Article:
Winds shatter window in Hokin Gallery

By The Columbia Chronicle

High winds in the Chicago area last Tuesday were blamed for the sudden blowout of a plate glass window at the Hokin Gallery in 623 S. Wabash building. The incident occurred between 3:30 and 3:40 PM.

Air pressure differences within the building combined with wind gusts of up to 60 miles per hour caused the glass to shake and eventually shatter from the stress. The glass blew out toward the street.

No serious injuries were reported, though one woman who was passing the Wabash building at the time was struck on the ankle by a large chunk of falling glass. She did not seek treatment and left the

scene.

Tonya Reed, who works in the Hokin Center, was across the street when it happened. “I was walking back,” she said, “and I saw the glass starting to wobble. I was think, ‘what if it breaks?’” At that moment, Reed said, the pane shattered. “She was covered in glass,” Reed said of the passerby, “but she didn’t have any cuts or anything. I don’t know how she survived.”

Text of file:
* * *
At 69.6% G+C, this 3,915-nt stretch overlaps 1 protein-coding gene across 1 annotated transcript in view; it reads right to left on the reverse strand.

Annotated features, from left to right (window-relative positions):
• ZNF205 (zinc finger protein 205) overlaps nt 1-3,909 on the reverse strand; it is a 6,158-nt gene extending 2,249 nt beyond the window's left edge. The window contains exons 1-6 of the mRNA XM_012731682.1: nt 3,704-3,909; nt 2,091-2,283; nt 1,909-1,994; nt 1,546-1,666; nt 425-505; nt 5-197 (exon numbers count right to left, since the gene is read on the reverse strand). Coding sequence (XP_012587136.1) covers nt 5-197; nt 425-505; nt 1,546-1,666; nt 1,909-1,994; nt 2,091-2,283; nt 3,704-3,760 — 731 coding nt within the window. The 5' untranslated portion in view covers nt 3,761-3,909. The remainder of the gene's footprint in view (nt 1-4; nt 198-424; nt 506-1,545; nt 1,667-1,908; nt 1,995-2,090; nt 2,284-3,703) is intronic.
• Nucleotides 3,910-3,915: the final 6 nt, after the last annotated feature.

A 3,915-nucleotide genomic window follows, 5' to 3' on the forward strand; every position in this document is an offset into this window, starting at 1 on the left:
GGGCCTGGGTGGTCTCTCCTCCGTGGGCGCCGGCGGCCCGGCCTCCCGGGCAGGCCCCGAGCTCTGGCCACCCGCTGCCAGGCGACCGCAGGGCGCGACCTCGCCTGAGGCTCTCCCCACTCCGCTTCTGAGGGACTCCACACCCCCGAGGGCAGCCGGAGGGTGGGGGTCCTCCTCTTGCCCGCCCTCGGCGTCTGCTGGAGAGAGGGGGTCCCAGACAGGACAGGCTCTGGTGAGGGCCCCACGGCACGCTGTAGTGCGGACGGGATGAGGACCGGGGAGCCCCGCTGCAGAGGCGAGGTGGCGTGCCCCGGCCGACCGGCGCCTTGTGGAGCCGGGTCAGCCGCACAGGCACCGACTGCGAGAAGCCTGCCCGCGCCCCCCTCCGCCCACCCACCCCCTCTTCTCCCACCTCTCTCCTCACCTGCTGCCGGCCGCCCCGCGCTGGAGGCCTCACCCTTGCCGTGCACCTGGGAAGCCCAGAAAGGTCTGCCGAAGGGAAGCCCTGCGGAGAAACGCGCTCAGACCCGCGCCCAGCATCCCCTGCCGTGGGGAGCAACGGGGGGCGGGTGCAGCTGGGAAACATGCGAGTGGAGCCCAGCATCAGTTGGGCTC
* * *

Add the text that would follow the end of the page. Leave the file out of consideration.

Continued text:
Columbia student Jean Lesniak was sitting on the stage in the Hokin Gallery when the glass broke. “It was really loud… it just broke,” she said.

A similar incident happened two years ago at the 600 S. Michigan building, Brown said, when a plane of glass shattered during a severe summer storm. That time as well, no one was injured.

“It’s miraculous no one was hurt,” said Jose Gallegos, director of security at Columbia. “The glass fell from the top in large chunks. If someone had been sitting there,” he said, noting that the area is a haven for smokers, “we could have had a fatality.”

After the incident, onlookers had to be moved away because the wind was whipping shards of glass into the air. The area was quickly cleaned up and the window has since been replaced. There were no reports of any damage in the Hokin Gallery.

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